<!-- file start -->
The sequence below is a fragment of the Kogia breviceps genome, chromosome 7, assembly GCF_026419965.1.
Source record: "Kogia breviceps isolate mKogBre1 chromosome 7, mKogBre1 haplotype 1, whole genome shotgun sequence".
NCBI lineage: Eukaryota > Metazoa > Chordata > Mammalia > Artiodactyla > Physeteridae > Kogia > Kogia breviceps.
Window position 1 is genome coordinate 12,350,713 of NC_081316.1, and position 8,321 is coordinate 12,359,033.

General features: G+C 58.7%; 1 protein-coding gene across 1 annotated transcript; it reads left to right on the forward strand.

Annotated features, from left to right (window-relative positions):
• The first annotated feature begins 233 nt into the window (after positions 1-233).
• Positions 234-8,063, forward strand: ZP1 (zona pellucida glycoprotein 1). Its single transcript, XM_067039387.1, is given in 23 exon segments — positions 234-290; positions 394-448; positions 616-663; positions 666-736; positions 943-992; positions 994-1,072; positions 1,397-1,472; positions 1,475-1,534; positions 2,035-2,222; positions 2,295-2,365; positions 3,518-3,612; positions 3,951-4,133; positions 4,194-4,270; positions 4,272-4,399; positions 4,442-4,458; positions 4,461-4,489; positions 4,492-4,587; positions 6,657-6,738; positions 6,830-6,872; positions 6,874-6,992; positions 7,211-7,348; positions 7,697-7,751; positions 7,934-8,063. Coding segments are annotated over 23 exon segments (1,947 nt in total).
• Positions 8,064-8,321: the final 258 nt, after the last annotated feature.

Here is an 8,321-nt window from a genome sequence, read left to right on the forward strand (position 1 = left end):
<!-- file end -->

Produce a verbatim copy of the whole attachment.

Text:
The sequence below is a fragment of the Kogia breviceps genome, chromosome 7, assembly GCF_026419965.1.
Source record: "Kogia breviceps isolate mKogBre1 chromosome 7, mKogBre1 haplotype 1, whole genome shotgun sequence".
NCBI lineage: Eukaryota > Metazoa > Chordata > Mammalia > Artiodactyla > Physeteridae > Kogia > Kogia breviceps.
Window position 1 is genome coordinate 12,350,713 of NC_081316.1, and position 8,321 is coordinate 12,359,033.

General features: G+C 58.7%; 1 protein-coding gene across 1 annotated transcript; it reads left to right on the forward strand.

Annotated features, from left to right (window-relative positions):
• The first annotated feature begins 233 nt into the window (after positions 1-233).
• Positions 234-8,063, forward strand: ZP1 (zona pellucida glycoprotein 1). Its single transcript, XM_067039387.1, is given in 23 exon segments — positions 234-290; positions 394-448; positions 616-663; positions 666-736; positions 943-992; positions 994-1,072; positions 1,397-1,472; positions 1,475-1,534; positions 2,035-2,222; positions 2,295-2,365; positions 3,518-3,612; positions 3,951-4,133; positions 4,194-4,270; positions 4,272-4,399; positions 4,442-4,458; positions 4,461-4,489; positions 4,492-4,587; positions 6,657-6,738; positions 6,830-6,872; positions 6,874-6,992; positions 7,211-7,348; positions 7,697-7,751; positions 7,934-8,063. Coding segments are annotated over 23 exon segments (1,947 nt in total).
• Positions 8,064-8,321: the final 258 nt, after the last annotated feature.

Here is an 8,321-nt window from a genome sequence, read left to right on the forward strand (position 1 = left end):